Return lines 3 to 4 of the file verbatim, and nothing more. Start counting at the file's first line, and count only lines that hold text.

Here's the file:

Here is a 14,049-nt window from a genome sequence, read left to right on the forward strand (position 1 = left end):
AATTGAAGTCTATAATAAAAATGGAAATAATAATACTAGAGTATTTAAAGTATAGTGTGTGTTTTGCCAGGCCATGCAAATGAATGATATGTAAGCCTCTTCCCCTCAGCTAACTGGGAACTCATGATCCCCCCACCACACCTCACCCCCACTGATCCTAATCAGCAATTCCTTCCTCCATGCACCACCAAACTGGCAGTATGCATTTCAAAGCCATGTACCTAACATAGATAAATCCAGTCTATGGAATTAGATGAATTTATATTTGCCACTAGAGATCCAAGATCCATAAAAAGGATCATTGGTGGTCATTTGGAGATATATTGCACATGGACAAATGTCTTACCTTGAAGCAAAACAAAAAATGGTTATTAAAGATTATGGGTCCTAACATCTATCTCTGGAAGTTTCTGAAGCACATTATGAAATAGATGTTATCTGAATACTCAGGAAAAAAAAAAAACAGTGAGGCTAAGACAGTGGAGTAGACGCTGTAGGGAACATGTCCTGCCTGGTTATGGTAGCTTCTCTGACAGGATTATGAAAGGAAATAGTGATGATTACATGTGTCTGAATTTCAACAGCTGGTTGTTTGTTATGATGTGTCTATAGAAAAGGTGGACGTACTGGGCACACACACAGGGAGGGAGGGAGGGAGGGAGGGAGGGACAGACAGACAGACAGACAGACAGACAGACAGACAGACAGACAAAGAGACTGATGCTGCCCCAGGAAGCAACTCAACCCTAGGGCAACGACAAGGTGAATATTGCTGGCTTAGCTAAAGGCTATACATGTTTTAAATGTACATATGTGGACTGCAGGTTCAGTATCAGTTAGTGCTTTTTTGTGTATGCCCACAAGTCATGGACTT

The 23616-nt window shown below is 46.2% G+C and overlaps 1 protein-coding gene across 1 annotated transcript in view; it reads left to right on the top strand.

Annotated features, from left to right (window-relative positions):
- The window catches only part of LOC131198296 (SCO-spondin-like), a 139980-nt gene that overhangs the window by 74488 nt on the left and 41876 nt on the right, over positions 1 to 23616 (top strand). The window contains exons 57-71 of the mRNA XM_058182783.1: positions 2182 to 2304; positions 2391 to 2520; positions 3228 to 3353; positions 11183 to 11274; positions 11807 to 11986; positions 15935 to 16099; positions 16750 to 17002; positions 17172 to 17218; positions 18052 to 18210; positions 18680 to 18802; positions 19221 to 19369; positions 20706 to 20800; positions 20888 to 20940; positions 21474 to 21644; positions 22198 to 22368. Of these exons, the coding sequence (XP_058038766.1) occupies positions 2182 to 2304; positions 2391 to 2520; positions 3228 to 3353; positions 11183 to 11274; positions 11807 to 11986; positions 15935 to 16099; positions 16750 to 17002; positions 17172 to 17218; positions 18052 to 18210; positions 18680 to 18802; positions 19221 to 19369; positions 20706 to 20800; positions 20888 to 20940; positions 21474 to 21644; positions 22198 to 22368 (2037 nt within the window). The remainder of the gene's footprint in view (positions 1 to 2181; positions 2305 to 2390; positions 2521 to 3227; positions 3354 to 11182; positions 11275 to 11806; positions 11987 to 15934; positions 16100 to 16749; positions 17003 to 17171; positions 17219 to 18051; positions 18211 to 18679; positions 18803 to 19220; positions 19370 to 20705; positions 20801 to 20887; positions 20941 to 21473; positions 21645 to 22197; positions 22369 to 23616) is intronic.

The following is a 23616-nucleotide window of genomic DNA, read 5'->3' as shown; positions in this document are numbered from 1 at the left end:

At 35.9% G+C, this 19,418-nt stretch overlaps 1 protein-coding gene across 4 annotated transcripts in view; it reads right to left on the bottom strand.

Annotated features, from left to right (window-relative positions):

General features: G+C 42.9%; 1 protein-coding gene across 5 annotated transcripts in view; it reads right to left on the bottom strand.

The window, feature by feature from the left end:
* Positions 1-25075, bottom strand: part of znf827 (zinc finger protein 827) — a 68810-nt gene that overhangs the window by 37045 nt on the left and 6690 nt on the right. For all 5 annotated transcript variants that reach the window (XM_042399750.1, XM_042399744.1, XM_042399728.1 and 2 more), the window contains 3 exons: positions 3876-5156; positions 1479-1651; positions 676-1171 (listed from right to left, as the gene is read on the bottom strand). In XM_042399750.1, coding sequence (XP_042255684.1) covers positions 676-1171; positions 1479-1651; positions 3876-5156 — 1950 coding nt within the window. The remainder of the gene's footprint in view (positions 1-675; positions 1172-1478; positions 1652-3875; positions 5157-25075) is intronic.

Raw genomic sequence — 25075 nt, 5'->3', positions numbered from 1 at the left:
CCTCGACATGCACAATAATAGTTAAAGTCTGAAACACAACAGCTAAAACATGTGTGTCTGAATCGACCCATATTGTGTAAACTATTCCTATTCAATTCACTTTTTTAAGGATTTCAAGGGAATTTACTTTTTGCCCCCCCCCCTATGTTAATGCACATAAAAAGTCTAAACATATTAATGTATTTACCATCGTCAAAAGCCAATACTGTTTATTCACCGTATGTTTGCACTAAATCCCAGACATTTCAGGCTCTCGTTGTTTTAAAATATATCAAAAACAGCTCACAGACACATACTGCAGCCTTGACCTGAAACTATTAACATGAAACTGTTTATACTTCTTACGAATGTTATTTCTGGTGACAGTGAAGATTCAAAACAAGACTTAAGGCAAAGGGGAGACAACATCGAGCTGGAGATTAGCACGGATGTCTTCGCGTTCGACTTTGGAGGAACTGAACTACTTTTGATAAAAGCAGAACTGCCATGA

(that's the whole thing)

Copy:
The 23616-nt window shown below is 46.2% G+C and overlaps 1 protein-coding gene across 1 annotated transcript in view; it reads left to right on the top strand.

Annotated features, from left to right (window-relative positions):